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Install Ubuntu alongside Windows 7

26 mayo, 2021

It is very possible that some of those who read us daily have on some occasion had curious to try that GNU / Linux we are talking about so from time to time, but either you do not have enough knowledge to try to install it on your own or you simply do not finish trusting the various tutorials of all the colors that you can find on the net.

That is why today we are going to start a series of articles in Genbeta to try to make the most inexperienced users can get started in the world of GNU / Linux, and in which we will teach you the basic notions to know how to handle yourself with these distributions. Today we will start with the basics: make a partition on your hard drive and install Ubuntu along with Windows 7.

Why Ubuntu and why Windows 7? Simply because on the one hand because Windows 7 is the most widely used operating system today, while Ubuntu in turn is also one of the most popular GNU / Linux distributions and with a more active community, so that those who decide to make the leap to it will have an easier time finding a solution to their problems.

Finally and before going into the matter, I would ask you not to have any shame in asking any questions, no matter how basic it may seem. You will see that in the comments there will be very experienced people not only will they correct any of the things I say, but they will also help you to solve any doubts that may arise. In addition, your questions can also give us clues about what you need to know to help you in future publications.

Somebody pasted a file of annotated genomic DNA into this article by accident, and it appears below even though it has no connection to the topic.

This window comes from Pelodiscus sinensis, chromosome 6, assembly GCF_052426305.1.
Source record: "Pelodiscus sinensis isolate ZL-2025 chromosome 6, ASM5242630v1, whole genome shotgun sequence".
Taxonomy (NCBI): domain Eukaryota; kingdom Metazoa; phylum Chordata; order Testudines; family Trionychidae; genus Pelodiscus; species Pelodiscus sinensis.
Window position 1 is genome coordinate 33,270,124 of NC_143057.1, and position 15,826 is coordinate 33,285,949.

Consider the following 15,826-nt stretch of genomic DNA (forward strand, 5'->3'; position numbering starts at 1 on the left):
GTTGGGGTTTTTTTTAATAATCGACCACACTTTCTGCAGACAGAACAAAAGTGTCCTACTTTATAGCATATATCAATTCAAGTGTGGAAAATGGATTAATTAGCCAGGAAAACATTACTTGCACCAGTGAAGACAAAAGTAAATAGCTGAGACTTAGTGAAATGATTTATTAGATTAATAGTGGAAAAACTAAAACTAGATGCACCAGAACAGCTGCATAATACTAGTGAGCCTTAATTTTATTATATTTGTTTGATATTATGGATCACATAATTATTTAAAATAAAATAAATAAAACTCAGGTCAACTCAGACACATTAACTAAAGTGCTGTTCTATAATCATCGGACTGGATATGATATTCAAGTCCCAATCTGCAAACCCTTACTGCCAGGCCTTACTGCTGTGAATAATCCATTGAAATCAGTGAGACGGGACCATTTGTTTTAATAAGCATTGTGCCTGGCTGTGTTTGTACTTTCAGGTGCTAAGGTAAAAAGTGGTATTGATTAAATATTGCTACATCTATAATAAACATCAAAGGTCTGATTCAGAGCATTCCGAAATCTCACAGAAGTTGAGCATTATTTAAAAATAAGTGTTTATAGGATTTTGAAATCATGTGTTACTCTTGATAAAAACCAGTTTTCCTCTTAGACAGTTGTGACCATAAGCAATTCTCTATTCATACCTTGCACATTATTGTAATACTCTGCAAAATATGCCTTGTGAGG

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Making room for the new tenant

Partition

To begin with, it is advisable to always have Windows 7 installed on your computer first, do next a partition on the hard drive to make a hole for the GNU / Linux distro that you want to install, and then proceed to the installation. That is precisely what we are going to do today.

In this way, the first thing to do is access Control Panel, click on Security system and within Management tools click on “Create and format hard disk partitions”. To save us the steps too we can write the latter directly in the search engine that appears when you click on the start menu.

Once there we will only have to right click on the C: drive. choose option Dicrease the volume and choose the size of the space you want to reduce, which is what we will use later to install Ubuntu. As you will see, the process is very simple, and the program will show us in real time how much free space we are going to have after performing the operation.

Once accepted Windows will take care of the rest of the process, and once the partition is finished we will see how the space that we have chosen appears as unallocated. That means that we are ready for the next step, and that we can now visit the official Ubuntu page to download the distro and proceed to install it.

Preparing the installation USB

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Once we enter the download section of the Ubuntu website, we are given a choice between the LTS version of the operating system or the latest stable. As we are going to prioritize stability and long-term maintenance, we will opt for the first one by downloading Ubuntu 14.04.2 LTS. To do this we will only have to press the button Download and skipping the donations page by clicking on Not now, take me to the download so that the download starts automatically.

Once the download is finished, we will only need a USB and a program to help us rip the Ubuntu ISO that we just downloaded into it. In this issue each one will have their preferences, but I’m going to use Rufus 2.2. The application is simple because you do not have to install anything, we will only have to run the program as administrator rufus-2.2.exe.